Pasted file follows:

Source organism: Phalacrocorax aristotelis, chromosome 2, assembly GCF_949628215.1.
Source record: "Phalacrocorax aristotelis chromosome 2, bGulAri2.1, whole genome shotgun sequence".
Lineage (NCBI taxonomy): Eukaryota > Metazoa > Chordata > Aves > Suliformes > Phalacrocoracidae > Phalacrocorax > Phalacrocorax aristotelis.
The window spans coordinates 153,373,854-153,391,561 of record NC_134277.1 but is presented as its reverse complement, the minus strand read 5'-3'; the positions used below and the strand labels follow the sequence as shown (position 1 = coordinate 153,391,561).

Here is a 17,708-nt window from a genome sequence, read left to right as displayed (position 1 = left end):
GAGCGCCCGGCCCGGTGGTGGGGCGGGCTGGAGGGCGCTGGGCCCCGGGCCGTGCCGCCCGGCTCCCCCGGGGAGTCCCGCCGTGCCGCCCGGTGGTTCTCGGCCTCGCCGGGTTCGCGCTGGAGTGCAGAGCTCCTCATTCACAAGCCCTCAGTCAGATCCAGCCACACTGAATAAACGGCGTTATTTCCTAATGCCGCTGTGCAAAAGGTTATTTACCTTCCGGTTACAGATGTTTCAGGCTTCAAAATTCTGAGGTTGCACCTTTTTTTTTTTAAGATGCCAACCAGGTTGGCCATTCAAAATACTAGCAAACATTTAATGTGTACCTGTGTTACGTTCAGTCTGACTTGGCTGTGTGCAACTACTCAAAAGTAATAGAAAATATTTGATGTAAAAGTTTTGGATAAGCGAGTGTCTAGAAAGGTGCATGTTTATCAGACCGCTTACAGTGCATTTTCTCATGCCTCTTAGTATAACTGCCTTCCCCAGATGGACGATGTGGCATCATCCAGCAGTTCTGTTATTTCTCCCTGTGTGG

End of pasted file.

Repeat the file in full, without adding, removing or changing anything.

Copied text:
Source organism: Phalacrocorax aristotelis, chromosome 2, assembly GCF_949628215.1.
Source record: "Phalacrocorax aristotelis chromosome 2, bGulAri2.1, whole genome shotgun sequence".
Lineage (NCBI taxonomy): Eukaryota > Metazoa > Chordata > Aves > Suliformes > Phalacrocoracidae > Phalacrocorax > Phalacrocorax aristotelis.
The window spans coordinates 153,373,854-153,391,561 of record NC_134277.1 but is presented as its reverse complement, the minus strand read 5'-3'; the positions used below and the strand labels follow the sequence as shown (position 1 = coordinate 153,391,561).

Here is a 17,708-nt window from a genome sequence, read left to right as displayed (position 1 = left end):
GAGCGCCCGGCCCGGTGGTGGGGCGGGCTGGAGGGCGCTGGGCCCCGGGCCGTGCCGCCCGGCTCCCCCGGGGAGTCCCGCCGTGCCGCCCGGTGGTTCTCGGCCTCGCCGGGTTCGCGCTGGAGTGCAGAGCTCCTCATTCACAAGCCCTCAGTCAGATCCAGCCACACTGAATAAACGGCGTTATTTCCTAATGCCGCTGTGCAAAAGGTTATTTACCTTCCGGTTACAGATGTTTCAGGCTTCAAAATTCTGAGGTTGCACCTTTTTTTTTTTAAGATGCCAACCAGGTTGGCCATTCAAAATACTAGCAAACATTTAATGTGTACCTGTGTTACGTTCAGTCTGACTTGGCTGTGTGCAACTACTCAAAAGTAATAGAAAATATTTGATGTAAAAGTTTTGGATAAGCGAGTGTCTAGAAAGGTGCATGTTTATCAGACCGCTTACAGTGCATTTTCTCATGCCTCTTAGTATAACTGCCTTCCCCAGATGGACGATGTGGCATCATCCAGCAGTTCTGTTATTTCTCCCTGTGTGG